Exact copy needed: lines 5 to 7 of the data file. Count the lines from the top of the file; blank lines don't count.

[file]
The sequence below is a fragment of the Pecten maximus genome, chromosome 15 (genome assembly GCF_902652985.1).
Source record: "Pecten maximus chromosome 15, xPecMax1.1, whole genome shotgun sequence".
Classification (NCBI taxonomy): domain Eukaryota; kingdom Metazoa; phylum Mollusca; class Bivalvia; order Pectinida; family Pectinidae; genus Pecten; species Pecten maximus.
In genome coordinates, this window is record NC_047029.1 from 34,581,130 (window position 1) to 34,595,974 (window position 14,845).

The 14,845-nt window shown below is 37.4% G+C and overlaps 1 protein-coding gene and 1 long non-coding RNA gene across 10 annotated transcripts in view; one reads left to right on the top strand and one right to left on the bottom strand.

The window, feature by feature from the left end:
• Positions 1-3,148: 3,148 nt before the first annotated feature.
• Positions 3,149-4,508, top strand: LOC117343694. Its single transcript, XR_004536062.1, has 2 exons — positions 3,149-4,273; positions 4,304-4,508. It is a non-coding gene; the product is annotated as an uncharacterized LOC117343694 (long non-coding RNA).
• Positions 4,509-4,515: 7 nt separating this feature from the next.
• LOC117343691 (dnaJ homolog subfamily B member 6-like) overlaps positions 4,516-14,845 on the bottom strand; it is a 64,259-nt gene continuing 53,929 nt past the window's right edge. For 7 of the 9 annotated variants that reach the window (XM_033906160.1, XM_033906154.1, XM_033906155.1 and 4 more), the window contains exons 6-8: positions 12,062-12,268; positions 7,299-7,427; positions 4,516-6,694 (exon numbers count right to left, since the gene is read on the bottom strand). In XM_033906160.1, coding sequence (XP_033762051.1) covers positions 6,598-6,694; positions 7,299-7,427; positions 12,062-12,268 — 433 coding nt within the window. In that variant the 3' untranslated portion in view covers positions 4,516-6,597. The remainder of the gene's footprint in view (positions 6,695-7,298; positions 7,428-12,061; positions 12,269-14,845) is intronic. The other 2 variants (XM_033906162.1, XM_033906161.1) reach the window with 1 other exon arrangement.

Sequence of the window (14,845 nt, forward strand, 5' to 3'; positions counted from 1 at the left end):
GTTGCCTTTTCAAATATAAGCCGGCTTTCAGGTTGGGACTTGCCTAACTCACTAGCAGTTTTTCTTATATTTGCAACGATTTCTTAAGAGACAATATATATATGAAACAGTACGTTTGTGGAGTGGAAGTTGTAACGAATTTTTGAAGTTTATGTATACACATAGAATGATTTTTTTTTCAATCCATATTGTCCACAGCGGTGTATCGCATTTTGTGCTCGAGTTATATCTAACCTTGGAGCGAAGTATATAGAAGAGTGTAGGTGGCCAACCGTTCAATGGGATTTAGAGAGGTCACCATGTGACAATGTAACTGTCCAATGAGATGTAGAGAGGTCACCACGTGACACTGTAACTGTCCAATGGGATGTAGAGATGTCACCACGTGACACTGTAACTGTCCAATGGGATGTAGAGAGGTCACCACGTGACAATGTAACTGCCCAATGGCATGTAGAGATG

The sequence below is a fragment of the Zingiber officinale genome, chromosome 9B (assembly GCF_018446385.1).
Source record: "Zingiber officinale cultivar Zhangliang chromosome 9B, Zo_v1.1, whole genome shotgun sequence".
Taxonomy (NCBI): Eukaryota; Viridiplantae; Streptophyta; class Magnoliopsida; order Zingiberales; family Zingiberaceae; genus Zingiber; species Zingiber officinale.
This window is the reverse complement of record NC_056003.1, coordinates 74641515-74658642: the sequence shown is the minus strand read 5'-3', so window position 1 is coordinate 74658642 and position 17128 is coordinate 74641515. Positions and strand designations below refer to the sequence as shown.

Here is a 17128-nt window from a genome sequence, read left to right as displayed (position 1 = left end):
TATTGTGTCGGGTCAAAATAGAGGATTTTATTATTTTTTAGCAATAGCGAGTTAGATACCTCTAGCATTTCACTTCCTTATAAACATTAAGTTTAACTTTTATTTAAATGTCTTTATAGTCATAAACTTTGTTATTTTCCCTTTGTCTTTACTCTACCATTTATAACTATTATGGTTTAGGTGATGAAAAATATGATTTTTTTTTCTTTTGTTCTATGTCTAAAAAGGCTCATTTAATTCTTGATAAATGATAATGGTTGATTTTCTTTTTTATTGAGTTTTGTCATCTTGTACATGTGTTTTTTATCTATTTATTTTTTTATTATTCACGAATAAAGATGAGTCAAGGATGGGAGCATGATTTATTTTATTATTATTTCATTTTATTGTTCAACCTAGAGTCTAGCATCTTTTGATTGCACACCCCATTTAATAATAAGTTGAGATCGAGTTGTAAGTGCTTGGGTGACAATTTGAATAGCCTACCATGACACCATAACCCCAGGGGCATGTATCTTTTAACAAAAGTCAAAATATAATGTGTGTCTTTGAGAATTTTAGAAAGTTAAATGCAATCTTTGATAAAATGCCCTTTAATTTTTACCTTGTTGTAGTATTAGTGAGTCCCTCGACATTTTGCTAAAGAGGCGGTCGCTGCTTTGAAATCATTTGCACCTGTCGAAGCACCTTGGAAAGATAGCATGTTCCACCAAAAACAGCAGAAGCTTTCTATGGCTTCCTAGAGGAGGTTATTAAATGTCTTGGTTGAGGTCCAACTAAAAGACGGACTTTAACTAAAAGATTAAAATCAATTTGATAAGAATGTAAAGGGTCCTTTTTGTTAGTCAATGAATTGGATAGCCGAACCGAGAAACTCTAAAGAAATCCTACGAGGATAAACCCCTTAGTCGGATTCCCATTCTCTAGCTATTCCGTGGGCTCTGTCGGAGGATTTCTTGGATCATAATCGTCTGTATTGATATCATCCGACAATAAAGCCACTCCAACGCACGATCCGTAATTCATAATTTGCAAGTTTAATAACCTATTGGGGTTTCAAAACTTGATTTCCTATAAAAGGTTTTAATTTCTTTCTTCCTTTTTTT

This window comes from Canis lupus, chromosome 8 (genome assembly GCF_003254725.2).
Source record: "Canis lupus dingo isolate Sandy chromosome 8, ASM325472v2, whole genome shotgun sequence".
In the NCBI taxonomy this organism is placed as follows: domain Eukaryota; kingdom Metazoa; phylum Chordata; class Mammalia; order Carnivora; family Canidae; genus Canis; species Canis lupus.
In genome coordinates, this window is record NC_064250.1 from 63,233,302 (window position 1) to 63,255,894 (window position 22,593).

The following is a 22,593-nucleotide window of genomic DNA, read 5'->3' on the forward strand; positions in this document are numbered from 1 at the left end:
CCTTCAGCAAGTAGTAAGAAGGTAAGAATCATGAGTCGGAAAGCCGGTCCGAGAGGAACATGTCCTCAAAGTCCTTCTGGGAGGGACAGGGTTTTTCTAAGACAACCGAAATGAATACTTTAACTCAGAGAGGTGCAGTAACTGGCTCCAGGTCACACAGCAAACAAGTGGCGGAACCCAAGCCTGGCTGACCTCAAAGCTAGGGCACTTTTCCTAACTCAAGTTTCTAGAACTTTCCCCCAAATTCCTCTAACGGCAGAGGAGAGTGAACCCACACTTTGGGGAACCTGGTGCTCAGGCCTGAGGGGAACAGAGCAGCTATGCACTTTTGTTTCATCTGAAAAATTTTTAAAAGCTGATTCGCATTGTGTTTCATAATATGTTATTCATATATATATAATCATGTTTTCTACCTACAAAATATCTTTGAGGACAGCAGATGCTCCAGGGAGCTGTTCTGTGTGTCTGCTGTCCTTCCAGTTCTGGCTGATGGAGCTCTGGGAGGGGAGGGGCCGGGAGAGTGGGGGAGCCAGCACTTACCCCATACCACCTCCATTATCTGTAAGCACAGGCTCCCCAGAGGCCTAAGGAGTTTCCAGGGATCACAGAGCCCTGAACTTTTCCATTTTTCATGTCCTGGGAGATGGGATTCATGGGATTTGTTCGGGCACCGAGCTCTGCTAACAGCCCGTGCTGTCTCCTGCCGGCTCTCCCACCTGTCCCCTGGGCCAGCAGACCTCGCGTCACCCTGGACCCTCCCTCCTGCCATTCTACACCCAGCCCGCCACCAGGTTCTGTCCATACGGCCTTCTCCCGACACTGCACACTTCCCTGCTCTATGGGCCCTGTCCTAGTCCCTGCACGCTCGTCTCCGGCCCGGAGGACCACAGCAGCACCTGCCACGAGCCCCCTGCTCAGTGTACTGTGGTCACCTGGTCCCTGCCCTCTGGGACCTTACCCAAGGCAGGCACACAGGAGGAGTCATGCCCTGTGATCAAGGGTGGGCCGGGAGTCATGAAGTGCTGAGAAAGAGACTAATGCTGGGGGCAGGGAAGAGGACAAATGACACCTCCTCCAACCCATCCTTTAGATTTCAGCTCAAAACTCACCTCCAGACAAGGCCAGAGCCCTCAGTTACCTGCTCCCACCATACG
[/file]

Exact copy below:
The 14,845-nt window shown below is 37.4% G+C and overlaps 1 protein-coding gene and 1 long non-coding RNA gene across 10 annotated transcripts in view; one reads left to right on the top strand and one right to left on the bottom strand.

The window, feature by feature from the left end:
• Positions 1-3,148: 3,148 nt before the first annotated feature.